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Forum Name: Pediatric Topics

Question: speech problem - how can glue ear be tested?


 rstyles - Wed Jan 24, 2007 3:28 pm

My son who will be 3 in April has unclear speech. He talks with words that start with either 'K', 'D' (back of the mouth sounds) and not much else - he doesn't use 'B', 'S', 'F' (front sounds). A couple of weeks back we went to a speech therapy assessment and was recommended for classes but not for 3 months (due to waiting list).

He has also been referred for a hearing test but that wont be for another 6 weeks.

After talking with a number of people I'm thinking it could be glue ear. He can hear me/anyone and he responds to us so he has comprehension but I'm thinking maybe his range of hearing is limited.

Last Friday I took my son to the doctor but all she did was look in his ears and said apart from wax in one ear they looked fine.

How can glue ear be tested for?
 Dr. Chan Lowe - Wed Jan 24, 2007 8:40 pm

User avatar I've never heard the term "glue ear" before so I'm not exactly sure what you're referring to. However, speach problems should almost always be first worked up by testing hearing.

Children learn to speak by copying what they hear. If the hearing is not normal, even though they may be able to hear they may be hearing muffled sounds (for example, an underwater sound).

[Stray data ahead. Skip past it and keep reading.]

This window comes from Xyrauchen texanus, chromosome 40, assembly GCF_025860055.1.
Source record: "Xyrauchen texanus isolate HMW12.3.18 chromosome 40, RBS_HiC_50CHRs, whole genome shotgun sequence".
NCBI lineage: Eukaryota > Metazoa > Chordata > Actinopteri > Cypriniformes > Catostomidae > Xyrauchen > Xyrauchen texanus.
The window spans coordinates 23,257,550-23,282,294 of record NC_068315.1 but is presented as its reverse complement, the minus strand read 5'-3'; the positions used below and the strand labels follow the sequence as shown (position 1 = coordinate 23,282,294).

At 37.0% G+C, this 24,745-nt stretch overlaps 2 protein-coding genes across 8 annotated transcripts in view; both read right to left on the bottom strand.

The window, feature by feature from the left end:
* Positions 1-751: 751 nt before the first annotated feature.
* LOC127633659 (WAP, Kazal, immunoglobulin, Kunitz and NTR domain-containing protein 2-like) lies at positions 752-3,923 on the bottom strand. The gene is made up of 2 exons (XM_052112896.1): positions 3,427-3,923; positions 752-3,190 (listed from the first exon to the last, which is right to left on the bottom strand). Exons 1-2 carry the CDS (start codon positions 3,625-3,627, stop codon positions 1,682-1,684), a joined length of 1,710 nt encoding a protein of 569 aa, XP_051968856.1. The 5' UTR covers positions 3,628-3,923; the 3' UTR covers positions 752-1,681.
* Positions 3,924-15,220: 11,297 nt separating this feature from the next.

If your son is having trouble with speech I completely agree with testing his hearing. Also, he should have a tympanogram performed to determine if his ear drum is moving properly. This can generally be done by your pediatrician and is very similar to looking in the ear except that instead of using the otoscope with a glass view, it has a computerized tester on it. I would suggest having this done before you have his hearing tested. If he does have some fluid behind his ear drum or retraction of the ear drum, he is likely to not pass his hearing test and be referred back to his pediatrician to deal with this before he can truly have his hearing tested.

Hope this helps. Keep us updated on what you find out.
 Dr. Chan Lowe - Wed Jan 24, 2007 8:42 pm

User avatar I've never heard the term "glue ear" before so I'm not exactly sure what you're referring to. However, speach problems should almost always be first worked up by testing hearing.

Children learn to speak by copying what they hear. If the hearing is not normal, even though they may be able to hear they may be hearing muffled sounds (for example, an underwater sound).

If your son is having trouble with speech I completely agree with testing his hearing. Also, he should have a tympanogram performed to determine if his ear drum is moving properly. This can generally be done by your pediatrician and is very similar to looking in the ear except that instead of using the otoscope with a glass view, it has a computerized tester on it. I would suggest having this done before you have his hearing tested. If he does have some fluid behind his ear drum or retraction of the ear drum, he is likely to not pass his hearing test and be referred back to his pediatrician to deal with this before he can truly have his hearing tested.

Hope this helps. Keep us updated on what you find out.

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